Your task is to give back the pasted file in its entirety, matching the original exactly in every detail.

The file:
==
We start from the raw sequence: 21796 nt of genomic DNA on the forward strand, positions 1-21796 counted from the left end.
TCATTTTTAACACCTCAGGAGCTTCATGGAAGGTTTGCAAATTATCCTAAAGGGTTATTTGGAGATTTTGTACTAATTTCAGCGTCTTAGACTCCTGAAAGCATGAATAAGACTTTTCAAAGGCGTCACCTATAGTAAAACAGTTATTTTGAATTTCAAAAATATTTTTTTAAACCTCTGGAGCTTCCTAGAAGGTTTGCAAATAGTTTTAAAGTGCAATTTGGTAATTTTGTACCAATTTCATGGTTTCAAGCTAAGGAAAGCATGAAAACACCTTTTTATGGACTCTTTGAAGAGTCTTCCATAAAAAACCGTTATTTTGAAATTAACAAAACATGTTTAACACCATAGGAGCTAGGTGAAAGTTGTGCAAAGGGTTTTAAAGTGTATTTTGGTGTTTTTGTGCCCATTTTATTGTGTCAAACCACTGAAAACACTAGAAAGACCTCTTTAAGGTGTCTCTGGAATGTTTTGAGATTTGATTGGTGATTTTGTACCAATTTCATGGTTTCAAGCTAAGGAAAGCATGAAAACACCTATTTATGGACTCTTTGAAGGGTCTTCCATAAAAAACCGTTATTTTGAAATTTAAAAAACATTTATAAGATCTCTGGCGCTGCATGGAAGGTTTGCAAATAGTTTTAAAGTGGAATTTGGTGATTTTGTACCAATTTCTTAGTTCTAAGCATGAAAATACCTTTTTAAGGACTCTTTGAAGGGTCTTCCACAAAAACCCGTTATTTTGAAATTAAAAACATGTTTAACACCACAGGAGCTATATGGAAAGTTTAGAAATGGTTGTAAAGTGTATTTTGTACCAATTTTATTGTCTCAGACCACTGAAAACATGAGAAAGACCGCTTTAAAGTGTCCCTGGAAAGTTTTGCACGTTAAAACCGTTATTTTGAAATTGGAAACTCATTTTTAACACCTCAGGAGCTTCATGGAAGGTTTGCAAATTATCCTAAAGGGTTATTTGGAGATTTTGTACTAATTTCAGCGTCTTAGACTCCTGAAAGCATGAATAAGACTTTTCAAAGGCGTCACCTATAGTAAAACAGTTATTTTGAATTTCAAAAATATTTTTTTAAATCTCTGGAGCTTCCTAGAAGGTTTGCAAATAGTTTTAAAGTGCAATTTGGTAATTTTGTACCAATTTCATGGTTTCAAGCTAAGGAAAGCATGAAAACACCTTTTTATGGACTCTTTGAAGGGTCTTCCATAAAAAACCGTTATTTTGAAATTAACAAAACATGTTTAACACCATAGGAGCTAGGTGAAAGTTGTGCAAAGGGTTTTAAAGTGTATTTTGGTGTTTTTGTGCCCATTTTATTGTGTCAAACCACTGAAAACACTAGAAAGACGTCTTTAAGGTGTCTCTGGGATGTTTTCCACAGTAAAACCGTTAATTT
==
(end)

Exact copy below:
We start from the raw sequence: 21796 nt of genomic DNA on the forward strand, positions 1-21796 counted from the left end.
TCATTTTTAACACCTCAGGAGCTTCATGGAAGGTTTGCAAATTATCCTAAAGGGTTATTTGGAGATTTTGTACTAATTTCAGCGTCTTAGACTCCTGAAAGCATGAATAAGACTTTTCAAAGGCGTCACCTATAGTAAAACAGTTATTTTGAATTTCAAAAATATTTTTTTAAACCTCTGGAGCTTCCTAGAAGGTTTGCAAATAGTTTTAAAGTGCAATTTGGTAATTTTGTACCAATTTCATGGTTTCAAGCTAAGGAAAGCATGAAAACACCTTTTTATGGACTCTTTGAAGAGTCTTCCATAAAAAACCGTTATTTTGAAATTAACAAAACATGTTTAACACCATAGGAGCTAGGTGAAAGTTGTGCAAAGGGTTTTAAAGTGTATTTTGGTGTTTTTGTGCCCATTTTATTGTGTCAAACCACTGAAAACACTAGAAAGACCTCTTTAAGGTGTCTCTGGAATGTTTTGAGATTTGATTGGTGATTTTGTACCAATTTCATGGTTTCAAGCTAAGGAAAGCATGAAAACACCTATTTATGGACTCTTTGAAGGGTCTTCCATAAAAAACCGTTATTTTGAAATTTAAAAAACATTTATAAGATCTCTGGCGCTGCATGGAAGGTTTGCAAATAGTTTTAAAGTGGAATTTGGTGATTTTGTACCAATTTCTTAGTTCTAAGCATGAAAATACCTTTTTAAGGACTCTTTGAAGGGTCTTCCACAAAAACCCGTTATTTTGAAATTAAAAACATGTTTAACACCACAGGAGCTATATGGAAAGTTTAGAAATGGTTGTAAAGTGTATTTTGTACCAATTTTATTGTCTCAGACCACTGAAAACATGAGAAAGACCGCTTTAAAGTGTCCCTGGAAAGTTTTGCACGTTAAAACCGTTATTTTGAAATTGGAAACTCATTTTTAACACCTCAGGAGCTTCATGGAAGGTTTGCAAATTATCCTAAAGGGTTATTTGGAGATTTTGTACTAATTTCAGCGTCTTAGACTCCTGAAAGCATGAATAAGACTTTTCAAAGGCGTCACCTATAGTAAAACAGTTATTTTGAATTTCAAAAATATTTTTTTAAATCTCTGGAGCTTCCTAGAAGGTTTGCAAATAGTTTTAAAGTGCAATTTGGTAATTTTGTACCAATTTCATGGTTTCAAGCTAAGGAAAGCATGAAAACACCTTTTTATGGACTCTTTGAAGGGTCTTCCATAAAAAACCGTTATTTTGAAATTAACAAAACATGTTTAACACCATAGGAGCTAGGTGAAAGTTGTGCAAAGGGTTTTAAAGTGTATTTTGGTGTTTTTGTGCCCATTTTATTGTGTCAAACCACTGAAAACACTAGAAAGACGTCTTTAAGGTGTCTCTGGGATGTTTTCCACAGTAAAACCGTTAATTT